Crumbs 2
I've Found A New Role Model
I like to eat like a Peasant.
Crumbs 3
When the Spirit Says Sleep, You Sleep
I've Fallen. Hard. (on Pyrex)
An Unnecessarily Toruted Graduate Student's Guide to Eating on a Stipend




Tried and True Brownies
Terrific Bread Pudding
Pumpkin Millet Muffins
Buttermilk Pancakes
Sloppy JoesCornbread
Fish with Brown Butter Sauce
Morning Muffins
Rhubarb Crisp
grilled cheese
Suito Pasta Carbonara
Cream of Asparagus Soup
Matt's Sunday Morning Biscuits
Chickpea and carrot salad
Warm Potato Salad
Warm Potato Salad #2
black bean brownies
Pad Thai
Lobster Sandwiches
Strawberry Pie
Strawberry Balsamic Reduction Butter Sauce
Banana bread with chocolate and cinnamon sugar
Biscuit Cinnamon Rolls
Breaded Rock Fish with Chanterelle Cream Sauce
Fast Cole Slaw Everyone Likes
Pickled Beets
Molly's Scones
Judy's Wheat-free Happy Belly Scones
Blackberry Crisp
Date Squares

Chicken Marbella
Chocolate Chip Cookies
2 Day Bean Soup
Chinese Chicken Salad
Broccoli Salad
Grilled Eggplant
Butternut Squash Soup with caramelized onions, rosemary, goat cheese and bacon
Chocolate Mousse
Spaghetti Sauce
Date-filled Windows
Cardamom Rolls
Cinnamon Rolls
Judy's Spicy Roasted Sweet Potatoes and Parsnips
Triple Coconut Cream Pie
Silver Palate Banana Bread
Apple Pie

Creamed Chicken and Biscuits
Miso Soup

Tomato Soup
Tarte Tatin
Chocolate Sauce

Salmon en croute pour deux
French-Style Yogurt Cake
Pork Tonkatsu
Mediterranean Appetizers
Sliced Spring Salad with Endive, Cilantro, Radishes, and Feta
Sour Cream Blueberry Coffee Cake

Cold-Brewed Iced Coffee
Blender Pesto
Jamie Oliver's Lemon Sherbet
Billy Goats
Galettes à l'orange
Thai Curry
Birthday Coffee Cake


Schwartz's, Montreal Canada
The Wagon Wheel, Mankato MN, USA
The Monument Cafe, Georgetown TX, USA
Yu's Chinese Cuisine, Mankato MN, USA

The Splendid Table



About Mak

Alias: Makifish
Weaknesses: pie, avacado, green tea, scones
Know-How: doctored Raman, Finn dishes, vinaigrettes, mac and cheese, bacon

Writing, cooking, and dining are perhaps my most passionate pursuits. They also happen to be the things I challenged my father on persistently as a child, refusing to help him in the kitchen and throwing tantrums at his essay edits. But now that I am (moderately) grown up, I recognize that the art of food and the art of words are perhaps some of the most lovely, and the mostly easily shared.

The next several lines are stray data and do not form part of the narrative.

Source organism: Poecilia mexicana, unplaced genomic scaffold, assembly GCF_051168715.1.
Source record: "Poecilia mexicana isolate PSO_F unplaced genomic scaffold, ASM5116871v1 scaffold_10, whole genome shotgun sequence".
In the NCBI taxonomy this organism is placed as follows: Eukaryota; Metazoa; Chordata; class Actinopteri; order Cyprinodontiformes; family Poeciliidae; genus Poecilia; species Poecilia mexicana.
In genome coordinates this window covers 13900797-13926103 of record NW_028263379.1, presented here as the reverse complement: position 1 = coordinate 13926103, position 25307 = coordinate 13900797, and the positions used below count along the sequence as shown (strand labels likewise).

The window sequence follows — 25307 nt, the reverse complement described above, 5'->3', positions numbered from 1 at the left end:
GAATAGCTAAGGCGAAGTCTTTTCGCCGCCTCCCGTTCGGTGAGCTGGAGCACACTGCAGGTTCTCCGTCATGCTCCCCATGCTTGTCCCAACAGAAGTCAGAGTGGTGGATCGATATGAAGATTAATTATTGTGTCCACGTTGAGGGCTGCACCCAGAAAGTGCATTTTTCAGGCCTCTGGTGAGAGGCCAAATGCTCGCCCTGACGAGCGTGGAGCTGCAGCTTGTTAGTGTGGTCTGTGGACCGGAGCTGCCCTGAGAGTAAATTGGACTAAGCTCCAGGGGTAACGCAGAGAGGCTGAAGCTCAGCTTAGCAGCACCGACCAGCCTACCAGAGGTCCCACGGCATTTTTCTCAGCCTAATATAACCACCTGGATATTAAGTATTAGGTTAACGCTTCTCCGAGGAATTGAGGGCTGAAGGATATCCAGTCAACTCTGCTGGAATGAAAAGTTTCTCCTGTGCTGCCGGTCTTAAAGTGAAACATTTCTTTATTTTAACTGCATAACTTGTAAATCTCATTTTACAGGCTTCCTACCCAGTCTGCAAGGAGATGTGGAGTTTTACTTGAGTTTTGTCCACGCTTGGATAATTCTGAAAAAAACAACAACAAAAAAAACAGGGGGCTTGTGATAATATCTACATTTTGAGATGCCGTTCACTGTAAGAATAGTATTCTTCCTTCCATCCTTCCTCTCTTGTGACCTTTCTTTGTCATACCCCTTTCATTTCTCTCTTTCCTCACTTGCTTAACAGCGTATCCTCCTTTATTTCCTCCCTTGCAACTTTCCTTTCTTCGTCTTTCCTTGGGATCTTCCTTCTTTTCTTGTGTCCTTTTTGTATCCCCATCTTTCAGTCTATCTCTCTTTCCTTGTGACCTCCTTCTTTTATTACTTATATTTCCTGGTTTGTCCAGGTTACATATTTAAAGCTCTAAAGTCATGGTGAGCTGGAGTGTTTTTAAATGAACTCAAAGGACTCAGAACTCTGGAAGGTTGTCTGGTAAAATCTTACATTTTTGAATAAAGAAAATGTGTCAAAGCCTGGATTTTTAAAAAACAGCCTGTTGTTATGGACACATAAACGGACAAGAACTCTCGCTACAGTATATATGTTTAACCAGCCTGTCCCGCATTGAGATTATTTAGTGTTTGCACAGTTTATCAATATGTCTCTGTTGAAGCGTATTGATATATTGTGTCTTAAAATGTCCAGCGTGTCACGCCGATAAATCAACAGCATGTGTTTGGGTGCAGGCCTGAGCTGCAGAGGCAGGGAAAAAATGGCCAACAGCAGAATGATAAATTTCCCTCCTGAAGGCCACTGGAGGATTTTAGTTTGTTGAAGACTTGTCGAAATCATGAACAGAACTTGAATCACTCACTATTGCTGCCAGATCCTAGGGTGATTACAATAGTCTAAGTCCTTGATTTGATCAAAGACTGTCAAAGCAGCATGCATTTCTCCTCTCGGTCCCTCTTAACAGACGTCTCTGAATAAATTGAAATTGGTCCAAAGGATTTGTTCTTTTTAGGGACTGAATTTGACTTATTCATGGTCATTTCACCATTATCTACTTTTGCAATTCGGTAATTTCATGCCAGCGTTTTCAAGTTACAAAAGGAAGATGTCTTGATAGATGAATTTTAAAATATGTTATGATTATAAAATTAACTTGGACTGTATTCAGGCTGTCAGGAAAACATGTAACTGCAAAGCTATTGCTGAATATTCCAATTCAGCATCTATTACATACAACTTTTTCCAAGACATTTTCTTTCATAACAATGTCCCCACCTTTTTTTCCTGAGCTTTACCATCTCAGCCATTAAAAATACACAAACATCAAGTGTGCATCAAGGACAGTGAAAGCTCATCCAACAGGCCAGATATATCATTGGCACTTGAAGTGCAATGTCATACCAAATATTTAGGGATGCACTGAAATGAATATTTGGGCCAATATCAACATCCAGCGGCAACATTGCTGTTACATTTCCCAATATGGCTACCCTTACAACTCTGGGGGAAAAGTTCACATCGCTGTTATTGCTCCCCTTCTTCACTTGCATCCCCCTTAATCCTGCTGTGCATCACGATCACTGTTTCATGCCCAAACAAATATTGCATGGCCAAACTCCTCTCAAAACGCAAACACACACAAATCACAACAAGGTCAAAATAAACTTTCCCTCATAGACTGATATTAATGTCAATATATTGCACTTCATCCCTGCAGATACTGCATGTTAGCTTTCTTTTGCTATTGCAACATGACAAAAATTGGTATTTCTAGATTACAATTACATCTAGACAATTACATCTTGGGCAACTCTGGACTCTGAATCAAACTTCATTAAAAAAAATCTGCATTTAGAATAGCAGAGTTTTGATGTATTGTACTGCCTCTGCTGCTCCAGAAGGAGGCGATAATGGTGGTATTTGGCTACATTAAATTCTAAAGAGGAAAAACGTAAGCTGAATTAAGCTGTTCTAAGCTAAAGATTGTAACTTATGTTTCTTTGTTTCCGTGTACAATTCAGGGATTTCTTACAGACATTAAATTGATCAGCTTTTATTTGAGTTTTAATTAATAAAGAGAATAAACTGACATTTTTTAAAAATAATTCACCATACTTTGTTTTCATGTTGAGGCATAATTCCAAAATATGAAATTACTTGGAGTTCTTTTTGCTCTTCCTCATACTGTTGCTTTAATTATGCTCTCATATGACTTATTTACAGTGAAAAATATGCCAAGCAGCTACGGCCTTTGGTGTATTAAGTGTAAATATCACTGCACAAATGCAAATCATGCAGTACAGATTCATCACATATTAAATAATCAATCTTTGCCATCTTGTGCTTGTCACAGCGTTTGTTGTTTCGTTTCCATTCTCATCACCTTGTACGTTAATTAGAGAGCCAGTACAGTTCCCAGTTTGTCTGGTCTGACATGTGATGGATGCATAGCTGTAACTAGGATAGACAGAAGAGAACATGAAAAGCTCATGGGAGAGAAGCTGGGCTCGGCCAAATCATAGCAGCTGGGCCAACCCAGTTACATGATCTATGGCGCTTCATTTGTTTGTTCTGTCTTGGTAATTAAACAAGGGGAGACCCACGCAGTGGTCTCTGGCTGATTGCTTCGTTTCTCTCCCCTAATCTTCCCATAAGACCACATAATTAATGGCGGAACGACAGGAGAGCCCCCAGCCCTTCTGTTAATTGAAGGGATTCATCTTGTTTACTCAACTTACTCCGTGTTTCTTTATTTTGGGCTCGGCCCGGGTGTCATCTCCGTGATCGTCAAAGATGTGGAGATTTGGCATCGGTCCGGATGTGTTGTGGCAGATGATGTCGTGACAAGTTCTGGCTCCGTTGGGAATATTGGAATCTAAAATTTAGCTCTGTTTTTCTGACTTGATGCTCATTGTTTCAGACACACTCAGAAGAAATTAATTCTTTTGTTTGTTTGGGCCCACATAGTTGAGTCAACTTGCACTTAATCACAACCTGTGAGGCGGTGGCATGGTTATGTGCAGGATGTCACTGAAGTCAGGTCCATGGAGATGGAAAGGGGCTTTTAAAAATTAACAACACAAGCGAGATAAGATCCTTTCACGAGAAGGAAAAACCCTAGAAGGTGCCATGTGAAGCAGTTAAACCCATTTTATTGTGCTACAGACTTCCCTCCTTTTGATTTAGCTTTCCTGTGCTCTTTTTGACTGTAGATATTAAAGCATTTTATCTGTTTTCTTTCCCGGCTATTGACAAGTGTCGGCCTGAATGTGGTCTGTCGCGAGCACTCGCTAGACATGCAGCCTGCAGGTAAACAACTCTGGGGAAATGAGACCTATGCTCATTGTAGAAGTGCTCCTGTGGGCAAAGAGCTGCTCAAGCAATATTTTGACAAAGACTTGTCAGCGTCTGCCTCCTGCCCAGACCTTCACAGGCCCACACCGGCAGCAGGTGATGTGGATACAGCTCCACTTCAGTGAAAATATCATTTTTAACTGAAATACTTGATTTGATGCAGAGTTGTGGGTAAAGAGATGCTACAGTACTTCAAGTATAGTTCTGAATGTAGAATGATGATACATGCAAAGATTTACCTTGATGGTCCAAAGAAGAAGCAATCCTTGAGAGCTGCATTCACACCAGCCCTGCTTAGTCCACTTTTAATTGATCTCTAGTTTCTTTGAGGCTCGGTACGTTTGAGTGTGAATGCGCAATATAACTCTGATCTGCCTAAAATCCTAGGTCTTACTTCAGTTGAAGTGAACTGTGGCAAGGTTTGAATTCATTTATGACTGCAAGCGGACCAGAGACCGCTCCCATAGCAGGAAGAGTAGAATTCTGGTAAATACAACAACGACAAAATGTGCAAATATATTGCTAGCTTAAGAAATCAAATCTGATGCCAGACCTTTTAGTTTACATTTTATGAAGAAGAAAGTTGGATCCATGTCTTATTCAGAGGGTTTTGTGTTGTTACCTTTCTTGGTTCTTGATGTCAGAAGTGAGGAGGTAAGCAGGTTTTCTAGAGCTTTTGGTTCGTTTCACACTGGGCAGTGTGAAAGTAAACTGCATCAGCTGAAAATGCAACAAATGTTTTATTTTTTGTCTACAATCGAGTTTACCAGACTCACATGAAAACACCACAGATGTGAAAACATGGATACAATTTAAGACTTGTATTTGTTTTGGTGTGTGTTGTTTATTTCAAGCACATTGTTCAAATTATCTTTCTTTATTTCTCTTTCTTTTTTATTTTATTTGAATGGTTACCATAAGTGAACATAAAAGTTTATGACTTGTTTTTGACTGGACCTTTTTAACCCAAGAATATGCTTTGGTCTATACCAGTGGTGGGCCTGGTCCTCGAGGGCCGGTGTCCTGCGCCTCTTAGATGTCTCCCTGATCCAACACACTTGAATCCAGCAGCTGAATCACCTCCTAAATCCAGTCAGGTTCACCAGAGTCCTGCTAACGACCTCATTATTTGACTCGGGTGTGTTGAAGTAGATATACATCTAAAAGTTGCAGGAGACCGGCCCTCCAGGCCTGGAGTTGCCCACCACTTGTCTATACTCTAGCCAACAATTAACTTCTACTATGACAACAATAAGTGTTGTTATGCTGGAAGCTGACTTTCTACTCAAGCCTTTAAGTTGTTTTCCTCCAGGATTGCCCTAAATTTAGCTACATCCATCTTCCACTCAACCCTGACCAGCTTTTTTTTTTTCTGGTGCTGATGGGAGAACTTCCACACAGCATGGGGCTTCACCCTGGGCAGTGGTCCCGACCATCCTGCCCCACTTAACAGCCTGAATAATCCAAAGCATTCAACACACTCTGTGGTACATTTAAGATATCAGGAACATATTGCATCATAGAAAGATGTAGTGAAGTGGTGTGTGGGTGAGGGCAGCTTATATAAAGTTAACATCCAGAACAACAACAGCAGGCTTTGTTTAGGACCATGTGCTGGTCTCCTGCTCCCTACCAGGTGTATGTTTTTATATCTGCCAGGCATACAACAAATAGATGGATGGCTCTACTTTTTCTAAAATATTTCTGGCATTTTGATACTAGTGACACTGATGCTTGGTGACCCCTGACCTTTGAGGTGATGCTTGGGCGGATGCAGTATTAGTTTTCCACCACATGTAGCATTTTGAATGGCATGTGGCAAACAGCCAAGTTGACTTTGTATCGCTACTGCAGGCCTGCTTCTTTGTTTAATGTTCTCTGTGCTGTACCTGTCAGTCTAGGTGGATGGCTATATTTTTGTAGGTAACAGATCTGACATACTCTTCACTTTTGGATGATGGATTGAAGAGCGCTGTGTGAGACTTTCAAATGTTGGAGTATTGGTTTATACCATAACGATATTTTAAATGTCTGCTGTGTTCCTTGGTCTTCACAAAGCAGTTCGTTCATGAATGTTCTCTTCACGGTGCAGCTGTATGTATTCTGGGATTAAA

Thankfully, a friend like Murph allows you to do both, and for many years we have done just that. Judy and I have been pen pals for most of our lives. Back when one corresponded on paper (something that has fallen out of fashion, but I still believe it valuable and comforting), we wrote each other about the ins and outs of elementary and middle school. We would send pictures, poems, and notes about our thoughts and pubescence. Our parents dutifully procured international stamps so that these labors of love could travel across the border of Washington and Canada. I loved writing Judy, and I loved receiving her letters. Although we are different, we are equally passionate people, and these notes were an outlet for that passion and a conduit for our friendship.

Our notes continued in spurts in high school and college, but mostly through email. While I studied abroad in Finland, Judy saved my 21st birthday by providing a pecan pie recipe that used maple syrup rather than the ubiquitous corn syrup (unavailable in the land of Finn). I truly explored food in college, along with several other food inspired friends. I learned how to roast meats, I learned how to handle pastry, and mostly, I learned that if you cook it -- they will come. Food is a the great unifier; especially in college. My dearest friends from college are the ones I cooked with.